Thenx dearie, we are proud to be who we are. Its very annoying that at this time skin tone is an issue.Those uneducated people should really get themselves some education and maybe, just maybe the world will be a better place.

    • Anthony Olie Shankle Bey

      We are of the sun and nature surely will continue to protect us. The European is the real minority on the planet. They are using and have been using The Secret Treaty of Verona on the world and we mistakenly call it racism

    • Anthony Olie Shankle Bey

      Black is an adjective and never ever ever can be used to describe a person just as a reminder. People can however be a noun. Black doesn’t have a constitution as Kenya does. To call yourself black is to call yourself State less of which you are definitely not. You have a Nationality Kenyan continue to identify and be proud of the fact.

  • ednah abby

    Wow I love the article atleast I have learnt alot from.that article.its so real and expressed so well…

    Kudos continue with the same spirit

  • Mary Wanjiru Kariithi

    There is nothing as good and wise as accepting who you are without feeling otherwise. i have never experienced any racism but av heard experiences n i can imagine how demeaning it gets. I think when whites come to our country we treat them so well, we even want to say hey n shake their hands. N if u do that u would brag to your friends that “NILISALIMIA MZUNGU”. I think we should stop regarding them so highly too so that they don’t feel so superior and special than us. We are all human beings and equal before God. Skin tone is a minor detail to judge a person. We r complex!

  • ezzyie

    Shiro Congrats on your first blogpost! I love your writing and can’t wait to read some more of your experiences. It’s sad but i found humour in it to:-)
    I have had the unfortunate luck of experiencing racism twice, but I feel abit lucky because when I’m talking to some of my friends, they say that they have to deal with it on a constant almost daily basis! It is rather sad that something we have absolutely no control over, can breed so much hatred, suffering and controversy,I pray that one day people will be able to embrace differences, not just in skin colour but also in Religion, sexual orientation, Tribes and everything else that makes us human!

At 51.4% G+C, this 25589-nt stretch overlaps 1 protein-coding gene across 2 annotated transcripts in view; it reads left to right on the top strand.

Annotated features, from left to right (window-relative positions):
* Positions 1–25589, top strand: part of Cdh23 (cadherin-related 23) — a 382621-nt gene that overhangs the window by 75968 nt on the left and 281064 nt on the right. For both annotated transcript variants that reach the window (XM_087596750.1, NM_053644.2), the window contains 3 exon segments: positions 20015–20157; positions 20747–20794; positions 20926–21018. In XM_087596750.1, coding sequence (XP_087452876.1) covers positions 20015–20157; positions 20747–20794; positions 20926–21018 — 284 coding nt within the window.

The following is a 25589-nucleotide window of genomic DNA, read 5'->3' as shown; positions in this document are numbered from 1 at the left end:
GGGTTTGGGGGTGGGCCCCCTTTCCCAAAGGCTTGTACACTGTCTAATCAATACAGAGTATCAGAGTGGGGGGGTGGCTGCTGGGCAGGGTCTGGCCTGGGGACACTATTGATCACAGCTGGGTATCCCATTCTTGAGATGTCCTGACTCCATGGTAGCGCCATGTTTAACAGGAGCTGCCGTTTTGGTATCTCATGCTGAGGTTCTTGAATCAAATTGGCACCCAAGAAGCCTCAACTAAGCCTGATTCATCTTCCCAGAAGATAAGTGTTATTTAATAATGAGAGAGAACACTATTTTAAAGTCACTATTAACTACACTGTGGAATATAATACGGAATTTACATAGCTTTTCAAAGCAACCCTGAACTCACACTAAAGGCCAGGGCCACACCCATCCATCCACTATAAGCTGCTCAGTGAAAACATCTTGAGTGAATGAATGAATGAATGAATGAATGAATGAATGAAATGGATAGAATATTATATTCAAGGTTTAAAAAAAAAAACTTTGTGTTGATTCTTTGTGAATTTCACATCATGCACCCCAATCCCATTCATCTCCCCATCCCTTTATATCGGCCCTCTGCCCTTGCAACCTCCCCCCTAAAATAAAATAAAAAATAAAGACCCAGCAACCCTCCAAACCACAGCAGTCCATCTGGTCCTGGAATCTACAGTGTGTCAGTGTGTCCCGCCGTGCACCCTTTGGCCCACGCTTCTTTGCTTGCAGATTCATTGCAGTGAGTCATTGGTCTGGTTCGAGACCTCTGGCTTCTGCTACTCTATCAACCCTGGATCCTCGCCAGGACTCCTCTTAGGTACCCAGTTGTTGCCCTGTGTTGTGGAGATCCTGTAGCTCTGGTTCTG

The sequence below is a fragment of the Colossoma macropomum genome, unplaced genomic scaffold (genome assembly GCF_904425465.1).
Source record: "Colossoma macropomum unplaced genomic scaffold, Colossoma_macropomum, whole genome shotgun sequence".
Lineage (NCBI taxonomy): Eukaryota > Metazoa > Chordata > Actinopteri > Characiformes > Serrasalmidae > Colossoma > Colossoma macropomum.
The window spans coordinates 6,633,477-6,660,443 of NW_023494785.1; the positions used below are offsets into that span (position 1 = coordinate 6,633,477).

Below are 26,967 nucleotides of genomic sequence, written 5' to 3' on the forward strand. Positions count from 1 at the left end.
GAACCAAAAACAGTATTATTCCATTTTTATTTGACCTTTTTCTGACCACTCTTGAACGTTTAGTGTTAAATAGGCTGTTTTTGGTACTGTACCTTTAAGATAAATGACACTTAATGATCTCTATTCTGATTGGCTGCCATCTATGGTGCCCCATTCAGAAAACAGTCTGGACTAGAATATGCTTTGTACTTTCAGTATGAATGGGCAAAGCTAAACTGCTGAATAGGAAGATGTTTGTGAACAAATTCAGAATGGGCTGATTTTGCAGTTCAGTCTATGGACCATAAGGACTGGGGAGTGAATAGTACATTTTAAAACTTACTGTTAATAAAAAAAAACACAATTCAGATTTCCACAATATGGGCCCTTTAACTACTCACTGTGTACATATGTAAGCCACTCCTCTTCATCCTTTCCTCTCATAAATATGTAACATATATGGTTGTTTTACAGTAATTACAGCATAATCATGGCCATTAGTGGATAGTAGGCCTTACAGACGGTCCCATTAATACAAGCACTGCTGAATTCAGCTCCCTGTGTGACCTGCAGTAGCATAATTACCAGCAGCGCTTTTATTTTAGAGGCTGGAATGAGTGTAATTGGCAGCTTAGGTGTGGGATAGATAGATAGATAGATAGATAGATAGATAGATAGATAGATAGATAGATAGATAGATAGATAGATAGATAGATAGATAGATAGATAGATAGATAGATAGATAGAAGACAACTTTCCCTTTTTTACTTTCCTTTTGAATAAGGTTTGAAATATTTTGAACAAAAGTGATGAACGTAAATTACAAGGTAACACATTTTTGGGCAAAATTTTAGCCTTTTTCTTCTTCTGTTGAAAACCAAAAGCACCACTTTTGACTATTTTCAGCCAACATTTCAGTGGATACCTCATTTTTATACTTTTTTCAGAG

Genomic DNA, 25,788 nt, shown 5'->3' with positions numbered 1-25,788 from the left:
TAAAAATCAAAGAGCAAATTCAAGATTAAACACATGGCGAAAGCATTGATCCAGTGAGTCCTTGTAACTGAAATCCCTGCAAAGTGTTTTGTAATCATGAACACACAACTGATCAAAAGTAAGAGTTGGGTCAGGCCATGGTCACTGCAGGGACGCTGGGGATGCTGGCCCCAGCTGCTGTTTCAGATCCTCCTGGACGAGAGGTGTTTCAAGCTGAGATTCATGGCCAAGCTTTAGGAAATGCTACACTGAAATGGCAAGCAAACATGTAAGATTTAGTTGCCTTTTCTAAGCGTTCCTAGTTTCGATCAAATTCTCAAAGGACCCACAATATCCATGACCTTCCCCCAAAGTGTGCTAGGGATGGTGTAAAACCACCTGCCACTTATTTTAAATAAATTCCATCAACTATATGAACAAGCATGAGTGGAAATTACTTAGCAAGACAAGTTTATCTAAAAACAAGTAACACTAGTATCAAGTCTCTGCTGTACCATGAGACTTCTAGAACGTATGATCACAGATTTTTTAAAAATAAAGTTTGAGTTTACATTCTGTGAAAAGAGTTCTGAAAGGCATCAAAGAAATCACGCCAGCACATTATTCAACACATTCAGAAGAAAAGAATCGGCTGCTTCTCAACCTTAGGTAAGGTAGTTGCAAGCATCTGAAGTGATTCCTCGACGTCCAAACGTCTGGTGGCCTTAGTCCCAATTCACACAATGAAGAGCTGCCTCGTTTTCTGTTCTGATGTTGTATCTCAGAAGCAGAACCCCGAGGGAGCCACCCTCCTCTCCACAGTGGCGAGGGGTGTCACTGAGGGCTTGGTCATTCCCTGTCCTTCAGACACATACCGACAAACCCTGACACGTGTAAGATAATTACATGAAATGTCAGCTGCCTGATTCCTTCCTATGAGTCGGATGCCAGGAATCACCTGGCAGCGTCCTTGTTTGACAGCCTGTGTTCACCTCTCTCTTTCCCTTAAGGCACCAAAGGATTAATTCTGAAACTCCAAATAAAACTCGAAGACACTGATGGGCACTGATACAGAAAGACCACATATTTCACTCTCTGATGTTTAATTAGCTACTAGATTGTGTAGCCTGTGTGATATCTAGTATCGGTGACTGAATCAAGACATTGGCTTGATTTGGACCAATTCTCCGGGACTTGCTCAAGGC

The ignorance of humanity proves that judging each other by the colour of our creation will never end! We can raise a generation of well balanced kids but they will still have to go out there into the world and get influenced by all the negativity, The only thing we can do is be self loving, and kind to ourselves that way it don’t matter what anybody says or does because we already know that we are ENOUGH!


  • Femi O

    This is the reality we live in for those people living in diaspora. I once had a close *friend* (who’s white of course) tell me I should lie about my nationality because I am black and from West Africa cos apparently he thinks people would not accept me for being black. Another funny experience I had was when I was having a discussion with another *friend* whom I asked to help pass my CV to his boss since he just got promoted and the post is vacant. Well to my surprise, he said they would not hire me, I asked why .. he couldn’t give me a good reason but finally told me that its because I am black. I was shocked and he went further to tell me that it wouldn’t sound nice if a client that has a multi million dollar business is calling and the person that answers the phone is black, then they might lose client or stuff … I was shocked, I couldn’t understand but I didn’t want to continue the discussion because I was getting mad already even though I had lots of question…(one of them is should I be judged on the tone of my voice or the colour of my skin to get a job? )…. I can go on and on and on but like I said this is just the reality in which we live in and we just have to accept and enlighten people that wants to be enlightened but for those that don’t want to be, everyone has a right to his/her opinion. I had a smile on my face when I read the part of your blog that says you never knew you were black until you landed in Vienna, well that’s same for me and I guess most people that lives in diaspora will agree with this.

    • mungaiciru

      Wow Femi O, I was just gasping reading your comment. Thats so sad that you went through all that. I hope you finally got a job. We cannot hide who we are coz it always shines to the world who we really are. We are all human beings regardless of our skin tone. No one has a right to judge anyone because of skin colour.